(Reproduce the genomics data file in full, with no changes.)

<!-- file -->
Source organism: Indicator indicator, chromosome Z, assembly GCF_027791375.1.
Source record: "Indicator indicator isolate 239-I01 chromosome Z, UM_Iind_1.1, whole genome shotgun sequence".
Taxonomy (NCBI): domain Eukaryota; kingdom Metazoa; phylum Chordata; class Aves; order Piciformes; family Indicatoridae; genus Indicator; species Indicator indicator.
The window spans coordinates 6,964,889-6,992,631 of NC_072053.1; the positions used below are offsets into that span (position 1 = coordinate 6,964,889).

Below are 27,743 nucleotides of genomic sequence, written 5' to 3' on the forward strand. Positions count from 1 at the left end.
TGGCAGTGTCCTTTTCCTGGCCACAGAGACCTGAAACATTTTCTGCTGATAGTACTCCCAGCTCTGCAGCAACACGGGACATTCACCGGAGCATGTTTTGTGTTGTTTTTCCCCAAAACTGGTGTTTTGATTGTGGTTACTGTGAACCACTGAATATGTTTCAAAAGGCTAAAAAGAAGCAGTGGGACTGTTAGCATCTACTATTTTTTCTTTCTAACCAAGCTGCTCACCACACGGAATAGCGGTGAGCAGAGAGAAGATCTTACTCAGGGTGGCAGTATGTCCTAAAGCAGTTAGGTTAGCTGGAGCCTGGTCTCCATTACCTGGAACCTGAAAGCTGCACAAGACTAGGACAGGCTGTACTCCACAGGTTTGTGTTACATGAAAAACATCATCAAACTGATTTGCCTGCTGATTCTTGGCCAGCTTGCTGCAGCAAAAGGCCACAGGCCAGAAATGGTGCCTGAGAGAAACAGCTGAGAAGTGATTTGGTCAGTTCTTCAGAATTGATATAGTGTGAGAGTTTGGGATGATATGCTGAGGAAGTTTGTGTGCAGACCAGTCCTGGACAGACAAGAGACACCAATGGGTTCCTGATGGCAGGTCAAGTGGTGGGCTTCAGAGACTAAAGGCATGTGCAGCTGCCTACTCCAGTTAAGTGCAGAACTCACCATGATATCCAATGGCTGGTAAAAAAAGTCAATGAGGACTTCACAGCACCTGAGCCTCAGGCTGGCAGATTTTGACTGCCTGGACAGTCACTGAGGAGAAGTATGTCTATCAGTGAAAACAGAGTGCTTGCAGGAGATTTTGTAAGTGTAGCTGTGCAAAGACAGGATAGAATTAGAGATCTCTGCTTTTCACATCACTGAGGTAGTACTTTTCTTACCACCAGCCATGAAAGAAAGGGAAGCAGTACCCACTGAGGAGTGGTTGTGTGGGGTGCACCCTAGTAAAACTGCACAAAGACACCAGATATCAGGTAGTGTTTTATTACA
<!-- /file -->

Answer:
Source organism: Indicator indicator, chromosome Z, assembly GCF_027791375.1.
Source record: "Indicator indicator isolate 239-I01 chromosome Z, UM_Iind_1.1, whole genome shotgun sequence".
Taxonomy (NCBI): domain Eukaryota; kingdom Metazoa; phylum Chordata; class Aves; order Piciformes; family Indicatoridae; genus Indicator; species Indicator indicator.
The window spans coordinates 6,964,889-6,992,631 of NC_072053.1; the positions used below are offsets into that span (position 1 = coordinate 6,964,889).

Below are 27,743 nucleotides of genomic sequence, written 5' to 3' on the forward strand. Positions count from 1 at the left end.
TGGCAGTGTCCTTTTCCTGGCCACAGAGACCTGAAACATTTTCTGCTGATAGTACTCCCAGCTCTGCAGCAACACGGGACATTCACCGGAGCATGTTTTGTGTTGTTTTTCCCCAAAACTGGTGTTTTGATTGTGGTTACTGTGAACCACTGAATATGTTTCAAAAGGCTAAAAAGAAGCAGTGGGACTGTTAGCATCTACTATTTTTTCTTTCTAACCAAGCTGCTCACCACACGGAATAGCGGTGAGCAGAGAGAAGATCTTACTCAGGGTGGCAGTATGTCCTAAAGCAGTTAGGTTAGCTGGAGCCTGGTCTCCATTACCTGGAACCTGAAAGCTGCACAAGACTAGGACAGGCTGTACTCCACAGGTTTGTGTTACATGAAAAACATCATCAAACTGATTTGCCTGCTGATTCTTGGCCAGCTTGCTGCAGCAAAAGGCCACAGGCCAGAAATGGTGCCTGAGAGAAACAGCTGAGAAGTGATTTGGTCAGTTCTTCAGAATTGATATAGTGTGAGAGTTTGGGATGATATGCTGAGGAAGTTTGTGTGCAGACCAGTCCTGGACAGACAAGAGACACCAATGGGTTCCTGATGGCAGGTCAAGTGGTGGGCTTCAGAGACTAAAGGCATGTGCAGCTGCCTACTCCAGTTAAGTGCAGAACTCACCATGATATCCAATGGCTGGTAAAAAAAGTCAATGAGGACTTCACAGCACCTGAGCCTCAGGCTGGCAGATTTTGACTGCCTGGACAGTCACTGAGGAGAAGTATGTCTATCAGTGAAAACAGAGTGCTTGCAGGAGATTTTGTAAGTGTAGCTGTGCAAAGACAGGATAGAATTAGAGATCTCTGCTTTTCACATCACTGAGGTAGTACTTTTCTTACCACCAGCCATGAAAGAAAGGGAAGCAGTACCCACTGAGGAGTGGTTGTGTGGGGTGCACCCTAGTAAAACTGCACAAAGACACCAGATATCAGGTAGTGTTTTATTACA